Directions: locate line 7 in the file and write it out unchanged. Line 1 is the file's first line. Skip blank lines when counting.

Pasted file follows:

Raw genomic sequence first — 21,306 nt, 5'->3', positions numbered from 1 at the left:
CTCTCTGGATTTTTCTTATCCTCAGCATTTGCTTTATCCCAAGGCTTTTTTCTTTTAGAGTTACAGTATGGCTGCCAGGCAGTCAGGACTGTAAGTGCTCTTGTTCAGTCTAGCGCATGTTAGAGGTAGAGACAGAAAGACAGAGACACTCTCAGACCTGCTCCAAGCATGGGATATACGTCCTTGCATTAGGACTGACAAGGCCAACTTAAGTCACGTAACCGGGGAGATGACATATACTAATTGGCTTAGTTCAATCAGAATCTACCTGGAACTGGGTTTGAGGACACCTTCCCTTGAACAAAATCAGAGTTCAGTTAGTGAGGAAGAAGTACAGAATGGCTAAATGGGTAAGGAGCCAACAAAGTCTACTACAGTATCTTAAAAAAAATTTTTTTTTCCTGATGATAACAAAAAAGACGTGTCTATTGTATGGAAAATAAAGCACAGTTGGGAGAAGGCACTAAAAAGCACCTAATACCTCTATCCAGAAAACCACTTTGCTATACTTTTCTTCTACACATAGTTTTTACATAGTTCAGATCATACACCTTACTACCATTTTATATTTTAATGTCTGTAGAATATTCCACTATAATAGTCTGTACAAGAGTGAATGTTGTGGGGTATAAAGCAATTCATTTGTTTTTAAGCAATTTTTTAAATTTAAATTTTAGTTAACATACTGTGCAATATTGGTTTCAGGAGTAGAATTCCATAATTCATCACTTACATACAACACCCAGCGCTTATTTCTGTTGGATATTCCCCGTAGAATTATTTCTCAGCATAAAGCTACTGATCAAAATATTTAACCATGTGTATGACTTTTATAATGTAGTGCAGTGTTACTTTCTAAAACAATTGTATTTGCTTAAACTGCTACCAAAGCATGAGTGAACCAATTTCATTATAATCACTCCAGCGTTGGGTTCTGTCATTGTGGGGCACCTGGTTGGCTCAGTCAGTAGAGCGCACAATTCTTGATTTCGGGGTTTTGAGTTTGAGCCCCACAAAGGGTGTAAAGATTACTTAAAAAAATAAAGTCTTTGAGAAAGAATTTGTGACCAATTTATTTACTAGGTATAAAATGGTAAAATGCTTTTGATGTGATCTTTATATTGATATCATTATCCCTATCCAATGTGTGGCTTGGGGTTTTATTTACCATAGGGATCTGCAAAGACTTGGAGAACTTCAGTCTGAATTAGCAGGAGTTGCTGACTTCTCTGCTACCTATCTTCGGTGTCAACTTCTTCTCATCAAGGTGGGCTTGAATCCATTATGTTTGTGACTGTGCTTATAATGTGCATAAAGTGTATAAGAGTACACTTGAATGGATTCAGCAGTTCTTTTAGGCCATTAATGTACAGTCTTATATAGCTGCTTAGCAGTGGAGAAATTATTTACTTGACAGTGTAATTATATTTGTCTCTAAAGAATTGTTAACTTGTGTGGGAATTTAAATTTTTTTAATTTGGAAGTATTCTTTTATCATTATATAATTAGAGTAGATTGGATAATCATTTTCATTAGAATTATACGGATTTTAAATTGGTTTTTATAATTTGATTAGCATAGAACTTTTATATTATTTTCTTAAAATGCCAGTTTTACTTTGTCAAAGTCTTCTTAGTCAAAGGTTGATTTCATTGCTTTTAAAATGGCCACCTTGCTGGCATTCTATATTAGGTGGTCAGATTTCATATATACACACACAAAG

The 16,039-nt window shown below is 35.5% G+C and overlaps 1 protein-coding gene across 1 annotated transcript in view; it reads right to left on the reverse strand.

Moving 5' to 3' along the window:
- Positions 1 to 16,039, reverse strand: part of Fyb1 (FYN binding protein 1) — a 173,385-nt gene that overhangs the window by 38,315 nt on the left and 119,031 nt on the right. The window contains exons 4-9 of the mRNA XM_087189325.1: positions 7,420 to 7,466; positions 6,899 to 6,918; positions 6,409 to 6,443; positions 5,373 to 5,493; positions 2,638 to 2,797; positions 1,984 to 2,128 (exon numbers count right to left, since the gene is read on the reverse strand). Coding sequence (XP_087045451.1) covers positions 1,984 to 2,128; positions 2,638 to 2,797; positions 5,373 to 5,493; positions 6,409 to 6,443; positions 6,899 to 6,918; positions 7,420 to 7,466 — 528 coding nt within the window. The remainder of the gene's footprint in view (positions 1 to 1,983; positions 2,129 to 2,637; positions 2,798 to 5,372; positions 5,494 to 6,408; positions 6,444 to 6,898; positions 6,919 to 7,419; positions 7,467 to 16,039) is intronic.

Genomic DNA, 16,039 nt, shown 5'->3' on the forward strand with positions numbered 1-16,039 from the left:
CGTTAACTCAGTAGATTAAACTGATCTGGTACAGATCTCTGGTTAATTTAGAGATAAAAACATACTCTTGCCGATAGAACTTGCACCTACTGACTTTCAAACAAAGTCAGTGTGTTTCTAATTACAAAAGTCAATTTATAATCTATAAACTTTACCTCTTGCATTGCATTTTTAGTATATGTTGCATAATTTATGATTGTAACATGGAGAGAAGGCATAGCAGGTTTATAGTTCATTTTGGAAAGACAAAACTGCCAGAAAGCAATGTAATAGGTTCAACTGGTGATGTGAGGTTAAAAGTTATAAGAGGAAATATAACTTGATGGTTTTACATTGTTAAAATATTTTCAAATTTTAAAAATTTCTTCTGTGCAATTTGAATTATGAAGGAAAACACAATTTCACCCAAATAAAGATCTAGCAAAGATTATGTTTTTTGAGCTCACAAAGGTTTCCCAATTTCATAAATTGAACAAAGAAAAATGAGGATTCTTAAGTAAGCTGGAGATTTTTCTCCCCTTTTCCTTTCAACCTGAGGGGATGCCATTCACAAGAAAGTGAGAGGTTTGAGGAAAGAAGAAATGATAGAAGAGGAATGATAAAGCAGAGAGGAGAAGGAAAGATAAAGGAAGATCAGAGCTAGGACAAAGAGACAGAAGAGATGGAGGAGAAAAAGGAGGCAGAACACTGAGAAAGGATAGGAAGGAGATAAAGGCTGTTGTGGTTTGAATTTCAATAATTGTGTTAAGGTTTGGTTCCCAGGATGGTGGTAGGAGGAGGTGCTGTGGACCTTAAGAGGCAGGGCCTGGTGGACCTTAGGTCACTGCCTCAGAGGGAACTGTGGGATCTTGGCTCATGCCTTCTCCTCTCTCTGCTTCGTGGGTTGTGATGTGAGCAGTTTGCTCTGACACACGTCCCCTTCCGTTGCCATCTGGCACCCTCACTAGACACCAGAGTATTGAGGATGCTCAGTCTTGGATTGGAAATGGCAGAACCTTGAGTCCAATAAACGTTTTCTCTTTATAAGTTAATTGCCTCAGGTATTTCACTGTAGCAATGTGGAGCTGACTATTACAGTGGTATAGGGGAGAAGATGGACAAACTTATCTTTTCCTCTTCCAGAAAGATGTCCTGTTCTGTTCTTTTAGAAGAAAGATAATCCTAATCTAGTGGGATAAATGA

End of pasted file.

CGTTAACTCAGTAGATTAAACTGATCTGGTACAGATCTCTGGTTAATTTAGAGATAAAAACATACTCTTGCCGATAGAACTTGCACCTACTGACTTTCAAACAAAGTCAGTGTGTTTCTAATTACAAAAGTCAATTTATAATCTATAAACTTTACCTCTTGCATTGCATTTTTAGTATATGTTGCATAATTTATGATTGTAACATGGAGAGAAGGCATAGCAGGTTTATAGTTCATTTTGGAAAGACAAAACTGCCAGAAAGCAATGTAATAGGTTCAACTGGTGATGTGAGGTTAAAAGTTATAAGAGGAAATATAACTTGATGGTTTTACATTGTTAAAATATTTTCAAATTTTAAAAATTTCTTCTGTGCAATTTGAATTATGAAGGAAAACACAATTTCACCCAAATAAAGATCTAGCAAAGATTATGTTTTTTGAGCTCACAAAGGTTTCCCAATTTCATAAATTGAACAAAGAAAAATGAGGATTCTTAAGTAAGCTGGAGATTTTTCTCCCCTTTTCCTTTCAACCTGAGGGGATGCCATTCACAAGAAAGTGAGAGGTTTGAGGAAAGAAGAAATGATAGAAGAGGAATGATAAAGCAGAGAGGAGAAGGAAAGATAAAGGAAGATCAGAGCTAGGACAAAGAGACAGAAGAGATGGAGGAGAAAAAGGAGGCAGAACACTGAGAAAGGATAGGAAGGAGATAAAGGCTGTTGTGGTTTGAATTTCAATAATTGTGTTAAGGTTTGGTTCCCAGGATGGTGGTAGGAGGAGGTGCTGTGGACCTTAAGAGGCAGGGCCTGGTGGACCTTAGGTCACTGCCTCAGAGGGAACTGTGGGATCTTGGCTCATGCCTTCTCCTCTCTCTGCTTCGTGGGTTGTGATGTGAGCAGTTTGCTCTGACACACGTCCCCTTCCGTTGCCATCTGGCACCCTCACTAGACACCAGAGTATTGAGGATGCTCAGTCTTGGATTGGAAATGGCAGAACCTTGAGTCCAATAAACGTTTTCTCTTTATAAGTTAATTGCCTCAGGTATTTCACTGTAGCAATGTGGAGCTGACTATTACAGTGGTATAGGGGAGAAGATGGACAAACTTATCTTTTCCTCTTCCAGAAAGATGTCCTGTTCTGTTCTTTTAGAAGAAAGATAATCCTAATCTAGTGGGATAAATGA